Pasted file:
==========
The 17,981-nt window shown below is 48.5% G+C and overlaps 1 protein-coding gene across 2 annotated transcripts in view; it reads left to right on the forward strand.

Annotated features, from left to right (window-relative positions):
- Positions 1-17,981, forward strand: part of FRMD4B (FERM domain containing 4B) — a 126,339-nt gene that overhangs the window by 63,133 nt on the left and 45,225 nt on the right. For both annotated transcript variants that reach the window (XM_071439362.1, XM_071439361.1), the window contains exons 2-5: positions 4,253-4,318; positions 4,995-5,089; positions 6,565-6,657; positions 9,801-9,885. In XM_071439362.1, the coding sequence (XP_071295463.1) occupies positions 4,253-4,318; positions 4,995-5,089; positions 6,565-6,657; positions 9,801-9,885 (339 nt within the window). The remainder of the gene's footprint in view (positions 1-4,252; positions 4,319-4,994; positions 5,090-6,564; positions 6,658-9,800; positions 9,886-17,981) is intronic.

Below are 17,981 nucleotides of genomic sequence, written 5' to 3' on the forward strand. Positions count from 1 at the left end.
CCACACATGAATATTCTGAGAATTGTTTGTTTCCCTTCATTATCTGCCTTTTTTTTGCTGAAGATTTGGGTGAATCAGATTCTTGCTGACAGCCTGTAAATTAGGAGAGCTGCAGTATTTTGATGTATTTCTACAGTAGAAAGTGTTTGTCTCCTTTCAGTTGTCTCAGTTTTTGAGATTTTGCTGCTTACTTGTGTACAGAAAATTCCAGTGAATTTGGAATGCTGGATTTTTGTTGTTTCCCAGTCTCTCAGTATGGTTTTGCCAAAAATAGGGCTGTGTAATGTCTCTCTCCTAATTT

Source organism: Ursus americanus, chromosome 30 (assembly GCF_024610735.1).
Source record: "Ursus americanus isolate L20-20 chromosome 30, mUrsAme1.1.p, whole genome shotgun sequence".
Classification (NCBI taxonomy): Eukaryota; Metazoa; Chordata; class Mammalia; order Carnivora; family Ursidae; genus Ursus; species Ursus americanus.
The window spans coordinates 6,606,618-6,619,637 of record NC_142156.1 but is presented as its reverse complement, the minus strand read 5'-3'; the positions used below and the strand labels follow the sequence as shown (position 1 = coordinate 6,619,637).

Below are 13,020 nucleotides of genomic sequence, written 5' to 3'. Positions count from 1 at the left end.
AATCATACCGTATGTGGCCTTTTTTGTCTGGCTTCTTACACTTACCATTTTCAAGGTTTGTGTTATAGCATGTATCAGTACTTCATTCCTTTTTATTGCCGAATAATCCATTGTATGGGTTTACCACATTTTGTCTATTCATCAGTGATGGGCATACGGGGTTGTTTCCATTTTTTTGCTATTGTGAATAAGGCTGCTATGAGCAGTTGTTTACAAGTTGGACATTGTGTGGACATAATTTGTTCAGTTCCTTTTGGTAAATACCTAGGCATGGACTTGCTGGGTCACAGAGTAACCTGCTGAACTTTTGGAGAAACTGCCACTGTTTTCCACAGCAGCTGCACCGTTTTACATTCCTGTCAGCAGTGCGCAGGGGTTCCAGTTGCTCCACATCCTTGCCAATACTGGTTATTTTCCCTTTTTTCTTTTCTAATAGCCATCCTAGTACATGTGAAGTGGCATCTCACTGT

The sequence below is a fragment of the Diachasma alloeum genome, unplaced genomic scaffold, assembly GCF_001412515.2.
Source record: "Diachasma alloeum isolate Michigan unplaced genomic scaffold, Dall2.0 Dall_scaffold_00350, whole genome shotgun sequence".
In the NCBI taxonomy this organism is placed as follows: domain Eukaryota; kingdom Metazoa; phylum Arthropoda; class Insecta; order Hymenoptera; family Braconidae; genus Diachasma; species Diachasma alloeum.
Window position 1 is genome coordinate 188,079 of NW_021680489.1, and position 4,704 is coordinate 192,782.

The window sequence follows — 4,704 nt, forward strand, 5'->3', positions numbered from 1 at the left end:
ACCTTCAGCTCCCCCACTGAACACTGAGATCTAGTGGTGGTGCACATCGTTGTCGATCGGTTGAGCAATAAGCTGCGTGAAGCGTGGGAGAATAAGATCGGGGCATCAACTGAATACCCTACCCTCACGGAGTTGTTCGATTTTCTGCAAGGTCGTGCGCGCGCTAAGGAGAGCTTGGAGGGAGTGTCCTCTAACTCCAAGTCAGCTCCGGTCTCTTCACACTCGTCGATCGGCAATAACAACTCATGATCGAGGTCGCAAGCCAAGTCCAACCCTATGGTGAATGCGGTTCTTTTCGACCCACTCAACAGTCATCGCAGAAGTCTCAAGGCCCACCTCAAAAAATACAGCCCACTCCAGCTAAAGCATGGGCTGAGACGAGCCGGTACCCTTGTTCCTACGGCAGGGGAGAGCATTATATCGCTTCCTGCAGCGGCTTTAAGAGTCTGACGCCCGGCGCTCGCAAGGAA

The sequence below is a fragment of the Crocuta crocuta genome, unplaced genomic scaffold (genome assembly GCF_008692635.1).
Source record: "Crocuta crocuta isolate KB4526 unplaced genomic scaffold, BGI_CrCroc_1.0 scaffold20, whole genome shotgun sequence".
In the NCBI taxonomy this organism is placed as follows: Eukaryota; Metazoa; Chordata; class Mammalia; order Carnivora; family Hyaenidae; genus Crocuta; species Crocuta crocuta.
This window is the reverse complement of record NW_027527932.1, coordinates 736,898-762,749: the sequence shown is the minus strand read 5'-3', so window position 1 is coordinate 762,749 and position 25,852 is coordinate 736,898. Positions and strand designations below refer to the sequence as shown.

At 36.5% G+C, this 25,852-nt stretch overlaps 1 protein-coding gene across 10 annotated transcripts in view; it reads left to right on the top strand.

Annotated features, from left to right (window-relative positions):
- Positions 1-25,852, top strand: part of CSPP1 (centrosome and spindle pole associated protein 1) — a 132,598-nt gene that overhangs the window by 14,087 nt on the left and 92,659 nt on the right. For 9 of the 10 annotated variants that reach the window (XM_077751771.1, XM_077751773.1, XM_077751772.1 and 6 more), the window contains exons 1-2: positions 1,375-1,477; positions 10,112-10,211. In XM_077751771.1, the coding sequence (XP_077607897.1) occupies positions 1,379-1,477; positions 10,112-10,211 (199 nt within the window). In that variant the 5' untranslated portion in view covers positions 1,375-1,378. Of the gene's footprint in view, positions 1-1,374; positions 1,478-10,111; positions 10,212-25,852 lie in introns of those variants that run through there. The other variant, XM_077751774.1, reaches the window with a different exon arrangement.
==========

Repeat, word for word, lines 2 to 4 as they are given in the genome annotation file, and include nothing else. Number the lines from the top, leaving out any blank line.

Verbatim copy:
Annotated features, from left to right (window-relative positions):
- Positions 1-17,981, forward strand: part of FRMD4B (FERM domain containing 4B) — a 126,339-nt gene that overhangs the window by 63,133 nt on the left and 45,225 nt on the right. For both annotated transcript variants that reach the window (XM_071439362.1, XM_071439361.1), the window contains exons 2-5: positions 4,253-4,318; positions 4,995-5,089; positions 6,565-6,657; positions 9,801-9,885. In XM_071439362.1, the coding sequence (XP_071295463.1) occupies positions 4,253-4,318; positions 4,995-5,089; positions 6,565-6,657; positions 9,801-9,885 (339 nt within the window). The remainder of the gene's footprint in view (positions 1-4,252; positions 4,319-4,994; positions 5,090-6,564; positions 6,658-9,800; positions 9,886-17,981) is intronic.

Below are 17,981 nucleotides of genomic sequence, written 5' to 3' on the forward strand. Positions count from 1 at the left end.